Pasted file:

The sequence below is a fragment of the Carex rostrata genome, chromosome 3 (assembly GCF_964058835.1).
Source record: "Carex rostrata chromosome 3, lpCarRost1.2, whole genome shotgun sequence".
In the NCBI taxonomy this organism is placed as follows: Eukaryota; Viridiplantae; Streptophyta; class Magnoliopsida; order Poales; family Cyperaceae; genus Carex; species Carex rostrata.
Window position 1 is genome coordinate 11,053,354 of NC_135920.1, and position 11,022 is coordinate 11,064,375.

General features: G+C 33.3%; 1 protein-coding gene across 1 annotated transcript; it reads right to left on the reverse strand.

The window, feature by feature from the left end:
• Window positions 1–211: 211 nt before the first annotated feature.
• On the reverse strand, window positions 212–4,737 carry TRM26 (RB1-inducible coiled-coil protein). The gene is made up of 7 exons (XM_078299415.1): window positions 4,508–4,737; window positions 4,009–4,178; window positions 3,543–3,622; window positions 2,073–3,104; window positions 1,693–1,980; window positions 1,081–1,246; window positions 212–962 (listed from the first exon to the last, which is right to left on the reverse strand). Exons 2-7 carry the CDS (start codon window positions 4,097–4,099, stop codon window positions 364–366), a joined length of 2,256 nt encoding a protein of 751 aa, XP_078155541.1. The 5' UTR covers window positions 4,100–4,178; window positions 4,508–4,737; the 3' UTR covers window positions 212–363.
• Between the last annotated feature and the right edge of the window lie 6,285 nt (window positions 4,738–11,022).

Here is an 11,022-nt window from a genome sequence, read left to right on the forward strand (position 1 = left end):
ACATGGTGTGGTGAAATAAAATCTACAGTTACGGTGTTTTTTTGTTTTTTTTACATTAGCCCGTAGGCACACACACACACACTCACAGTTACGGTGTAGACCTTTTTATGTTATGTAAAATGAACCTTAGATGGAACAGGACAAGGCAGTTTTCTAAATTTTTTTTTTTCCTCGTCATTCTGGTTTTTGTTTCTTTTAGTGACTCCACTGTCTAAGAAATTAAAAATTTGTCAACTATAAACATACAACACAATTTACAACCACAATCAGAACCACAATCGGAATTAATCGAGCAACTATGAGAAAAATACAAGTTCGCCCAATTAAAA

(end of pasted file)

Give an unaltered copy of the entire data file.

The sequence below is a fragment of the Carex rostrata genome, chromosome 3 (assembly GCF_964058835.1).
Source record: "Carex rostrata chromosome 3, lpCarRost1.2, whole genome shotgun sequence".
In the NCBI taxonomy this organism is placed as follows: Eukaryota; Viridiplantae; Streptophyta; class Magnoliopsida; order Poales; family Cyperaceae; genus Carex; species Carex rostrata.
Window position 1 is genome coordinate 11,053,354 of NC_135920.1, and position 11,022 is coordinate 11,064,375.

General features: G+C 33.3%; 1 protein-coding gene across 1 annotated transcript; it reads right to left on the reverse strand.

The window, feature by feature from the left end:
• Window positions 1–211: 211 nt before the first annotated feature.
• On the reverse strand, window positions 212–4,737 carry TRM26 (RB1-inducible coiled-coil protein). The gene is made up of 7 exons (XM_078299415.1): window positions 4,508–4,737; window positions 4,009–4,178; window positions 3,543–3,622; window positions 2,073–3,104; window positions 1,693–1,980; window positions 1,081–1,246; window positions 212–962 (listed from the first exon to the last, which is right to left on the reverse strand). Exons 2-7 carry the CDS (start codon window positions 4,097–4,099, stop codon window positions 364–366), a joined length of 2,256 nt encoding a protein of 751 aa, XP_078155541.1. The 5' UTR covers window positions 4,100–4,178; window positions 4,508–4,737; the 3' UTR covers window positions 212–363.
• Between the last annotated feature and the right edge of the window lie 6,285 nt (window positions 4,738–11,022).

Here is an 11,022-nt window from a genome sequence, read left to right on the forward strand (position 1 = left end):
ACATGGTGTGGTGAAATAAAATCTACAGTTACGGTGTTTTTTTGTTTTTTTTACATTAGCCCGTAGGCACACACACACACACTCACAGTTACGGTGTAGACCTTTTTATGTTATGTAAAATGAACCTTAGATGGAACAGGACAAGGCAGTTTTCTAAATTTTTTTTTTTCCTCGTCATTCTGGTTTTTGTTTCTTTTAGTGACTCCACTGTCTAAGAAATTAAAAATTTGTCAACTATAAACATACAACACAATTTACAACCACAATCAGAACCACAATCGGAATTAATCGAGCAACTATGAGAAAAATACAAGTTCGCCCAATTAAAA